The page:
Overtraining and burnout in elite athletes: when physiology meets psychology

Por: D. Treasure, G. C. Roberts, J. Stray-gundersen, K. Matt e P. N. Lemyre.

Athens 2004: Pre-olympic Congress

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Burnout has been defined as a state of mental, emotional, and physical exhaustion brought on by persistent devotion to a goal, the achievement of which is dramatically opposed to reality [1]. It has been suggested that "motivation gone awry" may play an important role in the onset of burnout [2]. Two main achievement goals have been identified and found to operate in the social context of sport: a task goal orientation and an ego goal orientation [3].  When task oriented, success and failure are judged by whether one has mastered an activity. When ego oriented, the athlete’s main concern is to demonstrate normative ability. The state of goal involvement is a product of both personal dispositions and situational factors such as the motivational climate. The aim of this study was to look at how motivation and hormonal changes in elite athletes can better predict together burnout at season’s end. Overtraining and burnout share diagnosis characteristics like performance loss, fatigue, exhaustion, and mood disturbance [4]. However, when an athlete is overtrained, motivation remains, whereas the burned out athlete will typically show signs of sport devaluation and express cynicism. Chronic stress and overtraining are expected to cause increases in basal cortisol, a possible indication of metabolic problems [5]. Variation in basal cortisol was hypothesized to predict burnout when combined with maladaptive motivational dispositions.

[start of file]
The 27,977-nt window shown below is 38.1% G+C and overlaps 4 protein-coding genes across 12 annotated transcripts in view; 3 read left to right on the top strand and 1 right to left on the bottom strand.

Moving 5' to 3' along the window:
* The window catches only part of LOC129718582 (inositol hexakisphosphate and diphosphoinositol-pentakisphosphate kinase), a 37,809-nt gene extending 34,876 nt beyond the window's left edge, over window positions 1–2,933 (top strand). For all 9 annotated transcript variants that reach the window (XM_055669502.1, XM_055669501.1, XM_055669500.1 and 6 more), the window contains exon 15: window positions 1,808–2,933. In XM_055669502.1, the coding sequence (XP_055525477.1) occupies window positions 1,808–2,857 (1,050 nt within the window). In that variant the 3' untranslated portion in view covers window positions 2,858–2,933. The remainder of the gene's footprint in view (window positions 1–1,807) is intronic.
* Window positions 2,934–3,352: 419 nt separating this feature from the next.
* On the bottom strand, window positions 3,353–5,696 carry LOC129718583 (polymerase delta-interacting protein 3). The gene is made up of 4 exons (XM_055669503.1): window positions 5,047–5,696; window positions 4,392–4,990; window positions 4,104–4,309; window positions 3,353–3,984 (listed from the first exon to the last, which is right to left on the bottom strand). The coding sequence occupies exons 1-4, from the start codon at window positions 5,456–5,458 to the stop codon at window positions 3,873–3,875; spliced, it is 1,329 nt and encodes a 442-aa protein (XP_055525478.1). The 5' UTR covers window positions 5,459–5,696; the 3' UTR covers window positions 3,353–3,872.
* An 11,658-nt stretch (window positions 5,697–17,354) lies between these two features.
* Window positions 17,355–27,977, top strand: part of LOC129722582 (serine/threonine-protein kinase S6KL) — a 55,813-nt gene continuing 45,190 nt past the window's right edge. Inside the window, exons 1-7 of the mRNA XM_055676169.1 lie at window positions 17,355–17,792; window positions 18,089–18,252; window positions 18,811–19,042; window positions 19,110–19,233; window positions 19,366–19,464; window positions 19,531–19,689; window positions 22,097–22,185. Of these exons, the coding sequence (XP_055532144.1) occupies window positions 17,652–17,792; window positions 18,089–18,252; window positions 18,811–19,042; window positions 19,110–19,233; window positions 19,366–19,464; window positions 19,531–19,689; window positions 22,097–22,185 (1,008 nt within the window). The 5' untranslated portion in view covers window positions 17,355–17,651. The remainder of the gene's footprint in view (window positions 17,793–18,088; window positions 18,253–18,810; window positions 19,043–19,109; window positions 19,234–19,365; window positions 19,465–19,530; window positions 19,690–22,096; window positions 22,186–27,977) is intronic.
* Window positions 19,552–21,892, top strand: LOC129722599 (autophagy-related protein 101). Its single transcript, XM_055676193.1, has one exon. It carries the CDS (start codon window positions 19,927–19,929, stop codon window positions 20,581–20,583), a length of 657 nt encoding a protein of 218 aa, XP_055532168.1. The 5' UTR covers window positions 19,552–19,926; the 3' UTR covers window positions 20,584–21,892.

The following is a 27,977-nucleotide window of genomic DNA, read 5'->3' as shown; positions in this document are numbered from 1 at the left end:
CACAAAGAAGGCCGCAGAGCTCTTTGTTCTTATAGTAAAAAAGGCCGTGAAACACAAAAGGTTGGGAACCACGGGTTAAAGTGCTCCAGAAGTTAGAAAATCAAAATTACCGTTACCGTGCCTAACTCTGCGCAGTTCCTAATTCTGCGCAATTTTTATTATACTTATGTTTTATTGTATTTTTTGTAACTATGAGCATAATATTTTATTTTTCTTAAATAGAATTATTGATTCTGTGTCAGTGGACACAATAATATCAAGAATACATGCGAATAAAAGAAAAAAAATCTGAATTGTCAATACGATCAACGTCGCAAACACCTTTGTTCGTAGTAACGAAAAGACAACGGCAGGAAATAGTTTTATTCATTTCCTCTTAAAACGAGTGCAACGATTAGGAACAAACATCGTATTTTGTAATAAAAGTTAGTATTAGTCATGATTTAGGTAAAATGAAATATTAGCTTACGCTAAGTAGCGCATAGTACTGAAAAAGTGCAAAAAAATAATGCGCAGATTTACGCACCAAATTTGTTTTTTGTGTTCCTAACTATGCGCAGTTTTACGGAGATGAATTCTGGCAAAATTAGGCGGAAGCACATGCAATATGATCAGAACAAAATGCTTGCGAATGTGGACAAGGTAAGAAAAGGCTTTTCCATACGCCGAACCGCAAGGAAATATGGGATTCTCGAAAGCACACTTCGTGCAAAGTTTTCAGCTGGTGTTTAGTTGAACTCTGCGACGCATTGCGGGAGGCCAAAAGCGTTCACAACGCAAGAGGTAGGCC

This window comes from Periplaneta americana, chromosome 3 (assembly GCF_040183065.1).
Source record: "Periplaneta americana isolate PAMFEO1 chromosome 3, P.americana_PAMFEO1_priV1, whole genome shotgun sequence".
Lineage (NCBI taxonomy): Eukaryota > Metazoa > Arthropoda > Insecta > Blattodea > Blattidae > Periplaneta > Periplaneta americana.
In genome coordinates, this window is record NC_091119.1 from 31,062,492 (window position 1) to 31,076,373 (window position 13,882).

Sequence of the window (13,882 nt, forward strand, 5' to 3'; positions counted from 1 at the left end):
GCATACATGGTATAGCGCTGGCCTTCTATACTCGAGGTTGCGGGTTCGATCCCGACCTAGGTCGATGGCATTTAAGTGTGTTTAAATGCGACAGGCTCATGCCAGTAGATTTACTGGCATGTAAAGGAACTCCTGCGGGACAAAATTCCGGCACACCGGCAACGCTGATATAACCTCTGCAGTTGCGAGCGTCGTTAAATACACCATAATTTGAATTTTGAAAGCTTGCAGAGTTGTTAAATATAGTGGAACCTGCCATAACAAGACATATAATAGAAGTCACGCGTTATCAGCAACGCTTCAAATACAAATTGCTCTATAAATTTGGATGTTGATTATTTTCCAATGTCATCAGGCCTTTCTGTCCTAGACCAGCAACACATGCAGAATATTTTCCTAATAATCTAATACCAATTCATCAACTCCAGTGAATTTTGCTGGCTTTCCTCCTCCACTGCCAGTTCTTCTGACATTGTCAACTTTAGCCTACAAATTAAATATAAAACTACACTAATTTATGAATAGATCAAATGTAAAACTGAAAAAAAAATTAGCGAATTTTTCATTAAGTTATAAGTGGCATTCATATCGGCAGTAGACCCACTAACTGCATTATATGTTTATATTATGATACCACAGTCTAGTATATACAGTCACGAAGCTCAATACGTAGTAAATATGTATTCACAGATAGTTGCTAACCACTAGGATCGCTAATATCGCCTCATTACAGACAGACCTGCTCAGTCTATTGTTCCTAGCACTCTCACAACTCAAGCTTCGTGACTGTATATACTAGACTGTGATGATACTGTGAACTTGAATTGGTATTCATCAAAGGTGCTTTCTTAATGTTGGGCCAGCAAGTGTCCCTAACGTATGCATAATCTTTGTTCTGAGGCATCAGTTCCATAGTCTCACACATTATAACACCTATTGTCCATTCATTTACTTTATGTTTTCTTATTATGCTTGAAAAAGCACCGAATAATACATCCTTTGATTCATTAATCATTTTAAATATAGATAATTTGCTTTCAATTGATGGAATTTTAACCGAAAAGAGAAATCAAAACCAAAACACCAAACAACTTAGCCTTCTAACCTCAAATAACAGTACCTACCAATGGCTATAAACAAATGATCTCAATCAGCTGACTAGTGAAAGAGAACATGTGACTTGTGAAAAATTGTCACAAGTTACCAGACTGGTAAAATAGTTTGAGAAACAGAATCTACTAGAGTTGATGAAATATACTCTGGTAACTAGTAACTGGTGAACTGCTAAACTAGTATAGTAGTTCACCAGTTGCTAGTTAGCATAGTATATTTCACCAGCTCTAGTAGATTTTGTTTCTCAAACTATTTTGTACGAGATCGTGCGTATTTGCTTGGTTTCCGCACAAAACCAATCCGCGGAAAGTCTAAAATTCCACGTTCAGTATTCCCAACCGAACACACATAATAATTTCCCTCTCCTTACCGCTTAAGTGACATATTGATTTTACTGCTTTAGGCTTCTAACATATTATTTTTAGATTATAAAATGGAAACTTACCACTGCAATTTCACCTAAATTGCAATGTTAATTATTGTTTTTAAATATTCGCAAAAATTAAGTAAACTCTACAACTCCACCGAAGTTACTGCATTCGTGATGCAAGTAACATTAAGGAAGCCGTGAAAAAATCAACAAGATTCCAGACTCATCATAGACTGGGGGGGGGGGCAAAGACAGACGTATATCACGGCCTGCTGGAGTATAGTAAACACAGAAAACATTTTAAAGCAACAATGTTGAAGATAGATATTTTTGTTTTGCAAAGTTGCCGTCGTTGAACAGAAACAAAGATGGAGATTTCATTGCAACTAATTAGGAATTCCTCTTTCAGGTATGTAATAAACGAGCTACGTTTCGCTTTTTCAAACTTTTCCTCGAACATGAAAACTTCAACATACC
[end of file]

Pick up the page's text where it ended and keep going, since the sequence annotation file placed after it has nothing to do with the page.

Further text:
An elite swim team (f=21; m=32) participated in a protocol of 6x200m intervals in 2 daily training practices. Venous blood was drawn before and after each set of intervals, and the following morning. Blood was assayed for cortisol by RIA. This protocol and questionnaires assessing motivation were used at the easy (September; T1), very hard (November; T2) and peaking time (March; T3) periods of the season.


Results indicated that variation in basal cortisol from T1 & T3 predicted (p<0.05) total burnout at T3. Difference in basal cortisol from T1 to T2 predicted burnout at T3 (p<0.05). Perception of a mastery oriented climate (p<0.05) and perception of a performance oriented climate (p<0.05) predicted levels of exhaustion at season’s end. Athletes high and low in satisfaction with season performance differed in basal cortisol levels at T2 (F=7,841; p<0.05). High and low levels in perceived exhaustion at T2 and T3 were respectively predicted by differences in basal cortisol from T1 to T2 (p<0.05), and from T1 to T3 (p<0.05). 


Basal cortisol and achievemtn goals were found to be strong predictors of burnout in elite swimmers. Results demonstrate the value of a multi-dimensional approach to understand overtraining and burnout in elite athletes.



[1]. Freudenberger, H. J. (1980). Burn-out. New York: Anchor Press.

[2]. Gould, D. (1996).  Personal motivation gone awry: Burnout in competitive athletes.  Quest, 48, 275-289.

[3]. Roberts, G. C. (2001). Advances in Motivation in Sport and Exercise (p. 1-50).  Human Kinetics, IL.

[4]. Kenttä, G., & Hassmén, P. (2002). Enhancing recovery: Preventing underperformance in athletes. Champaign, IL: Human Kinetics.

[5]. Steinacker, J.M. & Lehmann, M. (2002). Enhancing recovery: Preventing underperformance in athletes. Champaign, IL: Human Kinetics.



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